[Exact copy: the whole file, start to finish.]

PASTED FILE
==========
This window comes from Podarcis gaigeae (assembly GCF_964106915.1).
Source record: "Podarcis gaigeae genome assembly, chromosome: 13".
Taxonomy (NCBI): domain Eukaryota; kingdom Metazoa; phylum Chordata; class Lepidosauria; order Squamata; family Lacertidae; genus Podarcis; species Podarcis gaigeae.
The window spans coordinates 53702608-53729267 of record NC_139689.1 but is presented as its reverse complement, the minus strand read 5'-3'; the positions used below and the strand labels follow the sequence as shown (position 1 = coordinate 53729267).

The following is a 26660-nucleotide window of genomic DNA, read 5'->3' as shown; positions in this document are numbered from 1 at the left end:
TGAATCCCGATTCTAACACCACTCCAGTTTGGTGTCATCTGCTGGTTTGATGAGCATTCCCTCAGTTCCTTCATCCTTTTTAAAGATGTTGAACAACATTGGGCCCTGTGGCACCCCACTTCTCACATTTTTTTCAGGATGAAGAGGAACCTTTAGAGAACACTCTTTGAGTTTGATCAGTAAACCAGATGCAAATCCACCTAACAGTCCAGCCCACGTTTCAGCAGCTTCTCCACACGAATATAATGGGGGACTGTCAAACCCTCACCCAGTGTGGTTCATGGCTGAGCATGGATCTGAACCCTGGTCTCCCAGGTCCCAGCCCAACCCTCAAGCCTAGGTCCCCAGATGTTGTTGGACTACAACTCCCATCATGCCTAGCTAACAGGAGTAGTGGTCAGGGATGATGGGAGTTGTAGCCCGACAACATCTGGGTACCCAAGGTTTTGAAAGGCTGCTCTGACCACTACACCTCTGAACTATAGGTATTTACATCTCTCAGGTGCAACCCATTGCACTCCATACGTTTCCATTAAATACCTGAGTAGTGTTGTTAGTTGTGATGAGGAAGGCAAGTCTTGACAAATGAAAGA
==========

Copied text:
This window comes from Podarcis gaigeae (assembly GCF_964106915.1).
Source record: "Podarcis gaigeae genome assembly, chromosome: 13".
Taxonomy (NCBI): domain Eukaryota; kingdom Metazoa; phylum Chordata; class Lepidosauria; order Squamata; family Lacertidae; genus Podarcis; species Podarcis gaigeae.
The window spans coordinates 53702608-53729267 of record NC_139689.1 but is presented as its reverse complement, the minus strand read 5'-3'; the positions used below and the strand labels follow the sequence as shown (position 1 = coordinate 53729267).

The following is a 26660-nucleotide window of genomic DNA, read 5'->3' as shown; positions in this document are numbered from 1 at the left end:
TGAATCCCGATTCTAACACCACTCCAGTTTGGTGTCATCTGCTGGTTTGATGAGCATTCCCTCAGTTCCTTCATCCTTTTTAAAGATGTTGAACAACATTGGGCCCTGTGGCACCCCACTTCTCACATTTTTTTCAGGATGAAGAGGAACCTTTAGAGAACACTCTTTGAGTTTGATCAGTAAACCAGATGCAAATCCACCTAACAGTCCAGCCCACGTTTCAGCAGCTTCTCCACACGAATATAATGGGGGACTGTCAAACCCTCACCCAGTGTGGTTCATGGCTGAGCATGGATCTGAACCCTGGTCTCCCAGGTCCCAGCCCAACCCTCAAGCCTAGGTCCCCAGATGTTGTTGGACTACAACTCCCATCATGCCTAGCTAACAGGAGTAGTGGTCAGGGATGATGGGAGTTGTAGCCCGACAACATCTGGGTACCCAAGGTTTTGAAAGGCTGCTCTGACCACTACACCTCTGAACTATAGGTATTTACATCTCTCAGGTGCAACCCATTGCACTCCATACGTTTCCATTAAATACCTGAGTAGTGTTGTTAGTTGTGATGAGGAAGGCAAGTCTTGACAAATGAAAGA